I went down in the morning to Mr. Pearson’s, with an intention of inviting Miss Bromfield to dance with us this evening but she was out of town. There are several young ladies in this place, who have not attractions to charm the gentlemen, but in the case of a dance, there is no choice, we must either take up with those ladies or have none. We drew lots therefore, to determine, who should go to one house; and who to another. It fell to my lot to go no-where, but Foster who was to have invited Miss Bromfield, not being acquainted with her, requested me to go in his stead. We assembled at about 7 o’clock, and danced till 2 in the morning after which we broke up. The Ladies were, Miss Ellery, Wiggles-worth, Jones, Foster, two Miss Mason’s, Miss Williams, Hill, Eustis, and two Miss Kneelands. Mr. Ellery, Mr. Harris, and Mr. Andrews, with my Class mates Amory, Bridge, Chandler 3d., Cranch, Forbes, Foster, Freeman, Lloyd, White, and Williams compleated the company. Of the Ladies, some had beauty without wit, and some wit without beauty; one was blest with both, and others could boast of neither. But little was said, and sentiment did not thrive, when the feet are so much engaged, the head in general is vacant. After we return’d several of us pass’d a couple of hours at Cranch’s Chamber, and at about 4 o’clock I retired to bed.
I rose just before the commons bell rung for dinner, quite refreshed, and not more fatigued, than I commonly am. The other lads were all up, in the morning, and had been to my chamber though I knew nothing of it. After dinner we were an hour at White’s chamber. Several of the gentlemen were nodding, and most of them appeared quite worn out. I went with White to Mr. Mason’s and to Mr. Wigglesworth’s: the Ladies were all well, but somewhat fatigued. There was a lecture, in the afternoon; but few of us attended: I pass’d the evening, with Cranch, at Judge Dana’s. Miss Ellery had a head ache, and was much fatigued. Miss Hastings was there, but she has neither youth nor beauty, and if she has wit it is somewhat beneath the surface. We retired at about 10.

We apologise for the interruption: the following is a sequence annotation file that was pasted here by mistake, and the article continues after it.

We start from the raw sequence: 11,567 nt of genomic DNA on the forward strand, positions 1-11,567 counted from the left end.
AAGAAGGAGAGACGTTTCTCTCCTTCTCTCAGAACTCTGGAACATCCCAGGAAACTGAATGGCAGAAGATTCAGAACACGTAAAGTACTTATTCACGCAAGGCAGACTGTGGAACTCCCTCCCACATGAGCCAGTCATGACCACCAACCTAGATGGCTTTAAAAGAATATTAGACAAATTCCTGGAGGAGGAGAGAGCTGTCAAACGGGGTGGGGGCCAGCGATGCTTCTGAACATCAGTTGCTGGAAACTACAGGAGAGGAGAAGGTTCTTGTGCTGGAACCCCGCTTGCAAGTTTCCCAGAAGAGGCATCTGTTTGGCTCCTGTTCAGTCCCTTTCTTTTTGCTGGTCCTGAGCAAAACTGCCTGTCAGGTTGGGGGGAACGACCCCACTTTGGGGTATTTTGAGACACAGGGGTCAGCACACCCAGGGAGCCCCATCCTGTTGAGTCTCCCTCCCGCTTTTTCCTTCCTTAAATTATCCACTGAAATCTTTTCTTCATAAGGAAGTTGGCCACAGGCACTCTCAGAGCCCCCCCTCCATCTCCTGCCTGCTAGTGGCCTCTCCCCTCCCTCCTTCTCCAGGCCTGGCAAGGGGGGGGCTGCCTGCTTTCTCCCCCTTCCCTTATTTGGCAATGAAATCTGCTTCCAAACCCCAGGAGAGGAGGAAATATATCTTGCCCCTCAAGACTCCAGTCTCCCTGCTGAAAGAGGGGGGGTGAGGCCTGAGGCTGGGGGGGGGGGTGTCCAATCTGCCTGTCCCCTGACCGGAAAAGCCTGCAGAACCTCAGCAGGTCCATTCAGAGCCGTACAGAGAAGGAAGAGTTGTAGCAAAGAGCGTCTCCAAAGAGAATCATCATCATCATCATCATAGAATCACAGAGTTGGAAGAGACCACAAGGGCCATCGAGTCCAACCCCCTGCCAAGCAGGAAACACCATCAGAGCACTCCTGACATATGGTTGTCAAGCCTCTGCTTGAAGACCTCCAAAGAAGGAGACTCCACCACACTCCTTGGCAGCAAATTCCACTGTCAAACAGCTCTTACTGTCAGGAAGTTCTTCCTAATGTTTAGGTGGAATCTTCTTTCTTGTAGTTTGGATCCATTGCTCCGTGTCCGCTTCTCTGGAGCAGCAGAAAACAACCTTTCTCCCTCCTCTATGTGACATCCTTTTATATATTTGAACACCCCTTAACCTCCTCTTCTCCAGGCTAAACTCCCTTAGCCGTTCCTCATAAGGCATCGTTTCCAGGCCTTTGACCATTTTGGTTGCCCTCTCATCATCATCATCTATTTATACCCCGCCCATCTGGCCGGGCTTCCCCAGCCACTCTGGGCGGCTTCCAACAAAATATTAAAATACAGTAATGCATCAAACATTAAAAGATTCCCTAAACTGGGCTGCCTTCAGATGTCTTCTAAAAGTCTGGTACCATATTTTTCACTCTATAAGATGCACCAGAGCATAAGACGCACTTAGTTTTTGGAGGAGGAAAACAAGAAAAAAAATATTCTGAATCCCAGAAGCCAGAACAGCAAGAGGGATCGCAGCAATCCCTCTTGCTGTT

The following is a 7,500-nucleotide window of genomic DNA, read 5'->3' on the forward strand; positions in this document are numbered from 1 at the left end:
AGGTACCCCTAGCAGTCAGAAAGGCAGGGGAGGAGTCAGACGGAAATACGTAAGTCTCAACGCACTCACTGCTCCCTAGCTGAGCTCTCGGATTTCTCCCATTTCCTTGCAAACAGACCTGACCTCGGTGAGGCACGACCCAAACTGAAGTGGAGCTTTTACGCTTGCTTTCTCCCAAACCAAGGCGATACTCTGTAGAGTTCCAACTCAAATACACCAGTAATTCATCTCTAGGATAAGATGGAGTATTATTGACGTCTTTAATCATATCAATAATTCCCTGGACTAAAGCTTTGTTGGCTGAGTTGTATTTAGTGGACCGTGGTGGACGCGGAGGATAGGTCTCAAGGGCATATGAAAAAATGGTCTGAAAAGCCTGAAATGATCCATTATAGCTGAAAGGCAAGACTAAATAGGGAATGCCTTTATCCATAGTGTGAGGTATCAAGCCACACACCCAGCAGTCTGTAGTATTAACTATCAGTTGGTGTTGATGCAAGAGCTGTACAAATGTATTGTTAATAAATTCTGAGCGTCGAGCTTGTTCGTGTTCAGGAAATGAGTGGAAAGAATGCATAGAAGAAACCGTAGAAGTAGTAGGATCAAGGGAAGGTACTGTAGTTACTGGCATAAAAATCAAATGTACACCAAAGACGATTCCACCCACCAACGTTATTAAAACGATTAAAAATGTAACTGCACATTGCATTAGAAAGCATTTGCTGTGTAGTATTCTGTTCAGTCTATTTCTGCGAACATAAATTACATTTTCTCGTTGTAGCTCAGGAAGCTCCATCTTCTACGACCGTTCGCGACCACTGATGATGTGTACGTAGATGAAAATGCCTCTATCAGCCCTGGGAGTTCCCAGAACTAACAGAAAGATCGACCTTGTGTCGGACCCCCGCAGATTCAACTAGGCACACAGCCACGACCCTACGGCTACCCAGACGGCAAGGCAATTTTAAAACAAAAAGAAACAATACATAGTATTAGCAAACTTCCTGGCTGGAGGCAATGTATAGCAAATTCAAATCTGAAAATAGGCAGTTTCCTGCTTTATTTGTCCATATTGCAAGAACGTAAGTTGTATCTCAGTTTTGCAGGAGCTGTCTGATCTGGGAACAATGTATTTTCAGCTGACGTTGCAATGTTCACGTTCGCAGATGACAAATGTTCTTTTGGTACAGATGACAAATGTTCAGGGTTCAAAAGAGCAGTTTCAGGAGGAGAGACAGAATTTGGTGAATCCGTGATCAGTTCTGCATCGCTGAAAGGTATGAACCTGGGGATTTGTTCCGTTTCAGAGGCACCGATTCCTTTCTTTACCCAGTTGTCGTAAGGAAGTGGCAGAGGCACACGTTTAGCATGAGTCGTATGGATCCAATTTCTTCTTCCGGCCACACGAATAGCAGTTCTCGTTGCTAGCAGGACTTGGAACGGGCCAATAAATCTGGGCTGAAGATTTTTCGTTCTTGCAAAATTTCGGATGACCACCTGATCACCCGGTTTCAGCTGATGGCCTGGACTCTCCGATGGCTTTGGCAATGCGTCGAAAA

Was at Kendall’s chamber after dinner; and likewise drank tea there. At home all the evening reading and writing; a number of junior’s had quite a frolic in Clarkes chamber.
Samuel Angier1 from Medford, was 20 the 8th. of last November. Although his chamber is directly opposite to mine, I have but little intercourse with him. His character is far from amiable. Envy and vanity appear to me to be the most remarkable traits which distinguish him. He always appears discontented with himself and with all the world beside. There is but one person, of whom he speaks uniformly, and invariably well; and perhaps this is because, no one will ever take the task from him. Such is his admiration for this gentleman, that being incapable of displaying the same talents he is contented with aping his foibles which are sufficiently numerous and conspicuous. He proposes studying physic, and in that profession I hope, he will be useful; for any other he would not be suited, for I believe he would be a surly lawyer, and, an illiberal bigoted divine.